Lactobacillus Reuteri DSM 17938 Appears to Reduce Colic

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Reference

Savino F, Cordisco L, Tarasco V, et al. Lactobacillus reuteri DSM 17938 in infantile colic: a randomized, double-blind, placebo-controlled trial. Pediatrics. 2010;126(3):e526-e533.

Design

Randomized, double-blind, placebo controlled study

Participants

Fifty exclusively breastfed colicky infants

Study Medication and Dosage

Infants were randomly assigned to receive either L. reuteri DSM 17938 [10(8) CFU] or placebo daily for 3 weeks. Parental questionnaires monitored daily crying time and adverse effects. Stool samples were collected for microbiologic analysis.

Key Findings

Those taking L. reuteri experienced a significant decrease in daily crying time. Stool microbiology revealed an increase in lactobacilli and decrease in Escherichia coli in the treatment group. L. reuteri was well tolerated and no adverse effects were noted.

Breastfeeding may serve as an equally powerful treatment, since it improves the microbial milieu of the gut.

Practice Implications

It is well known in the naturopathic field that probiotics address many gastrointestinal conditions effectively, even as a monotherapy. The same authors conducted a similar study in 2007, which found that a related probiotic strain, L. reuteri ATCC 77530, resulted in a decrease in colic symptoms in 95% of the treatment group vs. 7% in the control group.1 Critics of that study point out that it was unblinded, and controls were treated with simethicone.2 Therefore, blinding both groups in this study and removing interfering medications adds strength and significance. The mechanisms behind probiotics’ benefits are not fully understood. However, there are some clues in the literature: Savino and colleagues state that probiotics may improve gut motility and function3 and decrease visceral pain.4,5 Additionally, other research has shown that altered fecal microflora is found in infants with colic, and those children are found to have elevated levels of calprotectin in their stools.6 Interestingly calprotectin is a marker of intestinal inflammation and possibly increased intestinal permeability7,8 and can serve as a predictor of irritable bowel disease later in life.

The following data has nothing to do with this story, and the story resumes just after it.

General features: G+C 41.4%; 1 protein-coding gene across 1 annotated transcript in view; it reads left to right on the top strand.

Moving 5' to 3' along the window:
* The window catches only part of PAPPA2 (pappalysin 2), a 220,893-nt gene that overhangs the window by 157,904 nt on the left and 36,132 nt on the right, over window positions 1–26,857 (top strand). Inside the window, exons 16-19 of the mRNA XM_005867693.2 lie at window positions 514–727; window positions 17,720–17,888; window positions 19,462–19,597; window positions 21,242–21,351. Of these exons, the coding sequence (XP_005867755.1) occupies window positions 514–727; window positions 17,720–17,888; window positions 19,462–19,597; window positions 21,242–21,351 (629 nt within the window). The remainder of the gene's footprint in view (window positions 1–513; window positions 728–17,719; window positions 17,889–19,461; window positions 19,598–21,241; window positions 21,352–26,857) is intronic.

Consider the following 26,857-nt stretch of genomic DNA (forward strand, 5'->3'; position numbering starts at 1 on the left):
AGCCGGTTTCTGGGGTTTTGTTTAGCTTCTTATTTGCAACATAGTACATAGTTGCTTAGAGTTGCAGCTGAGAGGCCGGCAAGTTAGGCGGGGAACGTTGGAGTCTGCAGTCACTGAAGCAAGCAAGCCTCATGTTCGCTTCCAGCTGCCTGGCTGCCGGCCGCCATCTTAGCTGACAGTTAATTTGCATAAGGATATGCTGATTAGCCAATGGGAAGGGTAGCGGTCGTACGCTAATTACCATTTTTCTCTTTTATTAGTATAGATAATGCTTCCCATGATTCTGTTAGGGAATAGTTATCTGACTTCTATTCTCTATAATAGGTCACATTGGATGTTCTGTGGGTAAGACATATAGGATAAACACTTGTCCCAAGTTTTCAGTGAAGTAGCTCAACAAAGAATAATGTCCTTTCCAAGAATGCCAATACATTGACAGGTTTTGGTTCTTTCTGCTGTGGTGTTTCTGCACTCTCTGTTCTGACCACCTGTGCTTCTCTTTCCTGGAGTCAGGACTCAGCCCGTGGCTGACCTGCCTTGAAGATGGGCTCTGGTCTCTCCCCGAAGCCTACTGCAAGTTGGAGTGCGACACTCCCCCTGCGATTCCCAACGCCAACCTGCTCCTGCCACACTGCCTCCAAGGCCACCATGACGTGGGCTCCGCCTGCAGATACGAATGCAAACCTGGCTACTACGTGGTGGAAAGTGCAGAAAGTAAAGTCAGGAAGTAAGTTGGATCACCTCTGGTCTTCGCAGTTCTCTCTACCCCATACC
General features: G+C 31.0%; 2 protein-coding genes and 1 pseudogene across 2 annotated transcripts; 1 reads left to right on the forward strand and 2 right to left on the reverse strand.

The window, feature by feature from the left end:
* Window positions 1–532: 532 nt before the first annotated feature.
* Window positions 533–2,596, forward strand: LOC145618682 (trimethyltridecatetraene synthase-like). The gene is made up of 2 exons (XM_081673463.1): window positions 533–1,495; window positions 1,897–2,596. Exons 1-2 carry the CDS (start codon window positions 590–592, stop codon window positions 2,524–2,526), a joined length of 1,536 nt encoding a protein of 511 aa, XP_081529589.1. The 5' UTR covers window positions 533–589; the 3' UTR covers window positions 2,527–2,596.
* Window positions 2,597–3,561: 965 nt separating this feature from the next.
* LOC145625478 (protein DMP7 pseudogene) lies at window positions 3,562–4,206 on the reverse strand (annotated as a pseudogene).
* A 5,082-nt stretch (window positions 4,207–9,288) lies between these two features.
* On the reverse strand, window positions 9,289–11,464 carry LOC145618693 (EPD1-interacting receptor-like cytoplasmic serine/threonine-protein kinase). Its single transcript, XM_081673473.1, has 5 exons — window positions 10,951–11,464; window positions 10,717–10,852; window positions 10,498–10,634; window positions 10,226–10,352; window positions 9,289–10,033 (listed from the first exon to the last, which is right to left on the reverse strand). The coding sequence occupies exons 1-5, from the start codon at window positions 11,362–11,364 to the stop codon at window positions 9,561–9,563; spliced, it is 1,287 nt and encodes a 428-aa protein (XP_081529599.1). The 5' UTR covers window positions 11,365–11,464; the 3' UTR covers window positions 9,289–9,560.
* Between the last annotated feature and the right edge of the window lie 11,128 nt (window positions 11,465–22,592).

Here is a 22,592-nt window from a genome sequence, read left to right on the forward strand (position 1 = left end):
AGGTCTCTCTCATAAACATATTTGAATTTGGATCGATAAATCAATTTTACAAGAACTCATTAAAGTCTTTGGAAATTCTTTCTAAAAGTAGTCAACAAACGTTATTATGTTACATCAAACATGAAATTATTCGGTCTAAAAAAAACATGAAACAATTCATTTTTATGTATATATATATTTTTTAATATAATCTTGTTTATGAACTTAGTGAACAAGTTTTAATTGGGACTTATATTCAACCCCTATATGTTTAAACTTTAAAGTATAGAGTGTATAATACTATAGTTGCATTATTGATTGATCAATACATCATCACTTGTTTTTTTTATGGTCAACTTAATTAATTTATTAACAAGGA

Breastfeeding may serve as an equally powerful treatment, since it improves the microbial milieu of the gut. This explains why a review of 79 articles shows babies who are breastfed have a decreased risk of irritable bowel disease development later in life.9 At this time, there is no general consensus on the most effective probiotic strains for the treatment of colic. Additional strains that have shown efficacy in colic include Bifidobacterium lactis and Streptococcus Thermophilus.10 It is quite likely that other strains also have benefit, warranting further research in this area.

About the Author

Matthew Baral, ND, received his naturopathic medical degree from Bastyr University, Kenmore, Washington, in 2000. He is chair of the Department of Pediatric Medicine at the Southwest College of Naturopathic Medicine and Health Sciences (SCNM), Tempe, Arizona, where he teaches pediatrics in the classroom and supervises student clinicians on clinical rotations. Baral designed the first naturopathic pediatric residency program in naturopathic medicine and serves as its director at SCNM. He is also the founding and current president of the Pediatric Association of Naturopathic Physicians.
 

References

  1. Savino F, Pelle E, Palumeri E, Oggero R, Miniero R. Lactobacillus reuteri (American Type Culture Collection Strain 77530) versus simethicone in the treatment of infantile colic: a prospective randomized study. Pediatrics. 2007;119:e124-30.
  2. Cabana MD. Lactobacillus reuteri DSM 17938 appears to be effective in reducing crying time for colic. J Pediatr. 2011 Mar;158(3):516-7.
  3. Indrio F, Riezzo G, Raimondi F, et al. The effects of probiotics on feeding tolerance, bowel habits, and gastrointestinal motility in preterm newborns. J Pediatr. 2008; 152(6):801– 806
  4. Kunze WA, Mao YK, Wang B, et al. Lactobacillus reuteri enhances excitability of colonic AH neurons by inhibiting calcium dependent potassium channel opening. J Cell Mol Med. 2009;13(8B):2261–2270
  5. Wang B, Mao YK, Diorio C, et al. Lactobacillus reuteri ingestion and IK(Ca) channel blockade have similar effects on rat colon motility and myenteric neurones. Neurogastroenterol Motil. 2010;22(1):98 –107, e33
  6. Rhoads JM, Fatheree NY, Norori J, Liu Y, Lucke JF, Tyson JE, Ferris MJ. Altered fecal microflora and increased fecal calprotectin in infants with colic. J Pediatr. 2009 Dec;155(6):823-828.e1.
  7. Røseth AG, Schmidt PN, Fagerhol MK. Correlation between fecal excretion of indium-111–labeled granulocytes and calprotectin, a granulocyte marker protein, in patients with inflammatory bowel disease. Scand J Gastroenterol. 1999;34:50-4.
  8. Berstad A, Arslan G, Folvik G. Relationship between intestinal permeability and calprotectin concentration in gut lavage fluid. Scand J Gastroenterol. 2000;35:64-9.
  9. Barclay AR, Russell RK, Wilson ML, Gilmour WH, Satsangi J, Wilson DC. Systematic review: the role of breastfeeding in the development of pediatric inflammatory bowel disease. J Pediatr. 2009 Sep;155(3):421-6.
  10. Saavedra JM, Abi-Hanna A, Moore N, Yolken RH. Long-term consumption of infant formulas containing live probiotic bacteria: tolerance and safety. Am J Clin Nutr. 2004 Feb;79(2):261-7.